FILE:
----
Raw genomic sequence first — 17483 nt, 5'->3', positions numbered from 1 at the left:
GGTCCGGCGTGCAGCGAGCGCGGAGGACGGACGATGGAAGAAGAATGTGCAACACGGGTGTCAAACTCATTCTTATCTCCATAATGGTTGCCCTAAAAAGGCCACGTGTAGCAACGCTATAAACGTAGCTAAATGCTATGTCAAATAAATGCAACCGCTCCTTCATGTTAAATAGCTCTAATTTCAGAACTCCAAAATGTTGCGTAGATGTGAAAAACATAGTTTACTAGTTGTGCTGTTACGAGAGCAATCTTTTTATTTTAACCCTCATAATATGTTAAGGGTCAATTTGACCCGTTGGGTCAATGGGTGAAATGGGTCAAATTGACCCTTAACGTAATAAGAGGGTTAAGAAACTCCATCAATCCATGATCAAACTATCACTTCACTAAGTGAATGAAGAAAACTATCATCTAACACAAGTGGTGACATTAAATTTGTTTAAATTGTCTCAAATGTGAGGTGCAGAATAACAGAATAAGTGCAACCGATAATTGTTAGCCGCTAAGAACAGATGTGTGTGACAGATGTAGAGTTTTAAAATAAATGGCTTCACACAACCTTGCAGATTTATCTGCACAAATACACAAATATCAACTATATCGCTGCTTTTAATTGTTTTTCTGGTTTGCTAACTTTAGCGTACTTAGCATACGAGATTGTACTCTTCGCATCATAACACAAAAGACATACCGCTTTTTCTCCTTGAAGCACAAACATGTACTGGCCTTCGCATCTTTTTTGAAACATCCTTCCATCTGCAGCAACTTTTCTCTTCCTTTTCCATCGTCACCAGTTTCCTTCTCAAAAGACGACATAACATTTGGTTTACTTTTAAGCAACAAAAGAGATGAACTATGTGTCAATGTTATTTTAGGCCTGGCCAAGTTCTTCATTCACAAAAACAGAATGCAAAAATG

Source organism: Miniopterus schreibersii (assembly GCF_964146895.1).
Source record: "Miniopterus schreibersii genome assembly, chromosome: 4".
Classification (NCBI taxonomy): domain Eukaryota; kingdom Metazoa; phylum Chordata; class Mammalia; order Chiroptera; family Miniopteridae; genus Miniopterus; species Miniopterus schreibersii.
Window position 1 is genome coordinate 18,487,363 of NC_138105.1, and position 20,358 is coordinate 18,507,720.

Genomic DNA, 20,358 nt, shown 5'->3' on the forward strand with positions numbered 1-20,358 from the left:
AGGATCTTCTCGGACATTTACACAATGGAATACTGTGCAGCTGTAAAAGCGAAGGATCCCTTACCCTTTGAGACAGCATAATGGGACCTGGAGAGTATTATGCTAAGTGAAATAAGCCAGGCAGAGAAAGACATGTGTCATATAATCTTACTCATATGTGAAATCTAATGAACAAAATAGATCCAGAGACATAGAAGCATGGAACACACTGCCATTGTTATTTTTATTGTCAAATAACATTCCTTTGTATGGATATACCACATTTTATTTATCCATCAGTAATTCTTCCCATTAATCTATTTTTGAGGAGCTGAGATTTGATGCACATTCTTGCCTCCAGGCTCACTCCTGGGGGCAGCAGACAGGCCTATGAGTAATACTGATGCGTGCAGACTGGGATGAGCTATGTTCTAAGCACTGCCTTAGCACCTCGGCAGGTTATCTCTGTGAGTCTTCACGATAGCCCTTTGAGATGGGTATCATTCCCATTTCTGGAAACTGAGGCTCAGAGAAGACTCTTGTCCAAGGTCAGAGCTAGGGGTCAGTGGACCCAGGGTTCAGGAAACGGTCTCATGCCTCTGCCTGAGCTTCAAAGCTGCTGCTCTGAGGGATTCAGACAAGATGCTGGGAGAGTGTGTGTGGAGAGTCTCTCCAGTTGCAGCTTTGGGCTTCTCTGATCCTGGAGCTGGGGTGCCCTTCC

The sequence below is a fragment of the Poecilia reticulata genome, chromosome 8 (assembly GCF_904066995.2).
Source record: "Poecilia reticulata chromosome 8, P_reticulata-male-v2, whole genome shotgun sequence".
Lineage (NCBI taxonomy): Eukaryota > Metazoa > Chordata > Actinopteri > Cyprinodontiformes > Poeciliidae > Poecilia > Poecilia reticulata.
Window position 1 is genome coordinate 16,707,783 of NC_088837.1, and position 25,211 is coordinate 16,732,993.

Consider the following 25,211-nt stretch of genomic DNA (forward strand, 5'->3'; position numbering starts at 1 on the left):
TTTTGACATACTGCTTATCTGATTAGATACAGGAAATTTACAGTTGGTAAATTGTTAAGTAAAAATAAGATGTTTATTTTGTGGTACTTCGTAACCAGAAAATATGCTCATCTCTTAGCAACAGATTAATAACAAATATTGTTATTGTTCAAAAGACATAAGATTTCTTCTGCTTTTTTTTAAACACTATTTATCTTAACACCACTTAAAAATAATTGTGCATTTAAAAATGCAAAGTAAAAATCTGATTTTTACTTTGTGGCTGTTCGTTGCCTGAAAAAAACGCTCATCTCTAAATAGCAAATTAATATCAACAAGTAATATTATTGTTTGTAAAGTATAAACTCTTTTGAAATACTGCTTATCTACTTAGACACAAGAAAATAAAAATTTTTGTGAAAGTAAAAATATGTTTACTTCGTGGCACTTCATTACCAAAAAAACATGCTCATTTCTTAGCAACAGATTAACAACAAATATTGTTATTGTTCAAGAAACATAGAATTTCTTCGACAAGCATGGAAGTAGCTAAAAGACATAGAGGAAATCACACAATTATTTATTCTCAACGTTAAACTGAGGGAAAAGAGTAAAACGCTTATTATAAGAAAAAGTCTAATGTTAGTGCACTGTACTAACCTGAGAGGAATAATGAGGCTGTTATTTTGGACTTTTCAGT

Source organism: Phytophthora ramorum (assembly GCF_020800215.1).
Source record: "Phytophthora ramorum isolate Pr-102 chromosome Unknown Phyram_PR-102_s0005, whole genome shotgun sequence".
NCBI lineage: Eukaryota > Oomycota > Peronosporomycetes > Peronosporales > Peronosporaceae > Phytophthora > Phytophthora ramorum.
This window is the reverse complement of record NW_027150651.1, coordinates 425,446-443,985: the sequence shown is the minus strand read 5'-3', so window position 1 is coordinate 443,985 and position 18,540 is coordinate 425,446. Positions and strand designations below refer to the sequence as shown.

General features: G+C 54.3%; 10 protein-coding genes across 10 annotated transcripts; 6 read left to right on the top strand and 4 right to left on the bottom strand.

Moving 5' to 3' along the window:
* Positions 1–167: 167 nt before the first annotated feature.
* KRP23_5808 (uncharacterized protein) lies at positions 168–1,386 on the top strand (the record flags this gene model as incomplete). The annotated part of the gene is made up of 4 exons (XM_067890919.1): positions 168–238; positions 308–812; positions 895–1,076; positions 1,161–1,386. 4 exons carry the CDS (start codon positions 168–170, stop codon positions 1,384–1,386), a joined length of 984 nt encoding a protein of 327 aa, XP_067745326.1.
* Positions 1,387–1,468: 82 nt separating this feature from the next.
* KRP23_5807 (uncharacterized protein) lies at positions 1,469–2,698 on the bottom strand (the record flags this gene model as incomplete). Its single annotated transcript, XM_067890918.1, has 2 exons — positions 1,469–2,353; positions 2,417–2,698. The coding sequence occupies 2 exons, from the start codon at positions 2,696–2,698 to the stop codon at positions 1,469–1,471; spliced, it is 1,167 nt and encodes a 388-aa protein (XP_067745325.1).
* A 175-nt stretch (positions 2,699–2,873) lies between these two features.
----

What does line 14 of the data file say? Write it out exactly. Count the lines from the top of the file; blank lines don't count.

TTTTGACATACTGCTTATCTGATTAGATACAGGAAATTTACAGTTGGTAAATTGTTAAGTAAAAATAAGATGTTTATTTTGTGGTACTTCGTAACCAGAAAATATGCTCATCTCTTAGCAACAGATTAATAACAAATATTGTTATTGTTCAAAAGACATAAGATTTCTTCTGCTTTTTTTTAAACACTATTTATCTTAACACCACTTAAAAATAATTGTGCATTTAAAAATGCAAAGTAAAAATCTGATTTTTACTTTGTGGCTGTTCGTTGCCTGAAAAAAACGCTCATCTCTAAATAGCAAATTAATATCAACAAGTAATATTATTGTTTGTAAAGTATAAACTCTTTTGAAATACTGCTTATCTACTTAGACACAAGAAAATAAAAATTTTTGTGAAAGTAAAAATATGTTTACTTCGTGGCACTTCATTACCAAAAAAACATGCTCATTTCTTAGCAACAGATTAACAACAAATATTGTTATTGTTCAAGAAACATAGAATTTCTTCGACAAGCATGGAAGTAGCTAAAAGACATAGAGGAAATCACACAATTATTTATTCTCAACGTTAAACTGAGGGAAAAGAGTAAAACGCTTATTATAAGAAAAAGTCTAATGTTAGTGCACTGTACTAACCTGAGAGGAATAATGAGGCTGTTATTTTGGACTTTTCAGT